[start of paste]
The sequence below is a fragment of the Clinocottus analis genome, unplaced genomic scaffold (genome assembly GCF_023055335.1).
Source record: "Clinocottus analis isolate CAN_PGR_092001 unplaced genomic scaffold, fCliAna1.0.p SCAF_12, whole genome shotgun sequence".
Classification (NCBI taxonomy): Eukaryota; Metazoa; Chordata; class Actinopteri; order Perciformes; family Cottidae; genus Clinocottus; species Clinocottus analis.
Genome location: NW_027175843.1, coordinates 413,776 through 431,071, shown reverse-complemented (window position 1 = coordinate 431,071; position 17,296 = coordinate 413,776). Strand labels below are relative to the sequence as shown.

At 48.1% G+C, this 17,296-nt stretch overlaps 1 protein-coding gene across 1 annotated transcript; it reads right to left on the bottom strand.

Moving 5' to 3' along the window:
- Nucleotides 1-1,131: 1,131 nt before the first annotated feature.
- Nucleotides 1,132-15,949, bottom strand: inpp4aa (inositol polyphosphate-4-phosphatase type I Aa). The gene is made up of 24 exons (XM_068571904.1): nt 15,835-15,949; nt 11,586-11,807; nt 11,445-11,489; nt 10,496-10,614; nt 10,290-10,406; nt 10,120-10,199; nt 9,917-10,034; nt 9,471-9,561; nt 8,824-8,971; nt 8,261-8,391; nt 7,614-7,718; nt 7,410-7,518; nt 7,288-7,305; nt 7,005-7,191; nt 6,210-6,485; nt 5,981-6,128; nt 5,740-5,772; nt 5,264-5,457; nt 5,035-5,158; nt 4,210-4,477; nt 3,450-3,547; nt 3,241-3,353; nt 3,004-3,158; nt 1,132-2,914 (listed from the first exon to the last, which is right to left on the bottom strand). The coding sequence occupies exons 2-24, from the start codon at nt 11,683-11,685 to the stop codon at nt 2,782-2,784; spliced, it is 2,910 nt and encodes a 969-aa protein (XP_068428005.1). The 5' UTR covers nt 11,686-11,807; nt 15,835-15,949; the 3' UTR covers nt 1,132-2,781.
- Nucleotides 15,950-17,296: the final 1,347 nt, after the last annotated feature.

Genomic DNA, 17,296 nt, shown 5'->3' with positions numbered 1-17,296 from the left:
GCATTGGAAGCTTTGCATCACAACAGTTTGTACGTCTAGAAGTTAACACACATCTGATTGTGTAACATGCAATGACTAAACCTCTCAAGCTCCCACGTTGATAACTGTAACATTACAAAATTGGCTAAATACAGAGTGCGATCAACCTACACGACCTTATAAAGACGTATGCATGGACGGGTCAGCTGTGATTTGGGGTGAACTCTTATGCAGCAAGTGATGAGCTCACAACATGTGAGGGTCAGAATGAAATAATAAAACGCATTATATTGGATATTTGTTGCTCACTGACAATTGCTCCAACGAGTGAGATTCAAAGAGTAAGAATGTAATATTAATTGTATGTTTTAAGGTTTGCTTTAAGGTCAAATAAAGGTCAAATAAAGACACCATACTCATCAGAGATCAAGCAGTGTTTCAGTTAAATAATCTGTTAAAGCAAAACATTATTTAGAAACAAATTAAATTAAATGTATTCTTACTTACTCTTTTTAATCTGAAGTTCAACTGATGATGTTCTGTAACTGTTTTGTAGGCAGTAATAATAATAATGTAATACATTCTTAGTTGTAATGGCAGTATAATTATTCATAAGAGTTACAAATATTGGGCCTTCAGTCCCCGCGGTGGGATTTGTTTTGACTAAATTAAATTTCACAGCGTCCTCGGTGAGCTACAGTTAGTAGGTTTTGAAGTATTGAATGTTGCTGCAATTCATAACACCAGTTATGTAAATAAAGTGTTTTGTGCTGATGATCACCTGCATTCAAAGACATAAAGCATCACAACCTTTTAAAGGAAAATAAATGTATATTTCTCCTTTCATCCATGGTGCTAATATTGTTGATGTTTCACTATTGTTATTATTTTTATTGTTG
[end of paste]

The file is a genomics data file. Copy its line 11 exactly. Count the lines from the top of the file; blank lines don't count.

GCATTGGAAGCTTTGCATCACAACAGTTTGTACGTCTAGAAGTTAACACACATCTGATTGTGTAACATGCAATGACTAAACCTCTCAAGCTCCCACGTTGATAACTGTAACATTACAAAATTGGCTAAATACAGAGTGCGATCAACCTACACGACCTTATAAAGACGTATGCATGGACGGGTCAGCTGTGATTTGGGGTGAACTCTTATGCAGCAAGTGATGAGCTCACAACATGTGAGGGTCAGAATGAAATAATAAAACGCATTATATTGGATATTTGTTGCTCACTGACAATTGCTCCAACGAGTGAGATTCAAAGAGTAAGAATGTAATATTAATTGTATGTTTTAAGGTTTGCTTTAAGGTCAAATAAAGGTCAAATAAAGACACCATACTCATCAGAGATCAAGCAGTGTTTCAGTTAAATAATCTGTTAAAGCAAAACATTATTTAGAAACAAATTAAATTAAATGTATTCTTACTTACTCTTTTTAATCTGAAGTTCAACTGATGATGTTCTGTAACTGTTTTGTAGGCAGTAATAATAATAATGTAATACATTCTTAGTTGTAATGGCAGTATAATTATTCATAAGAGTTACAAATATTGGGCCTTCAGTCCCCGCGGTGGGATTTGTTTTGACTAAATTAAATTTCACAGCGTCCTCGGTGAGCTACAGTTAGTAGGTTTTGAAGTATTGAATGTTGCTGCAATTCATAACACCAGTTATGTAAATAAAGTGTTTTGTGCTGATGATCACCTGCATTCAAAGACATAAAGCATCACAACCTTTTAAAGGAAAATAAATGTATATTTCTCCTTTCATCCATGGTGCTAATATTGTTGATGTTTCACTATTGTTATTATTTTTATTGTTG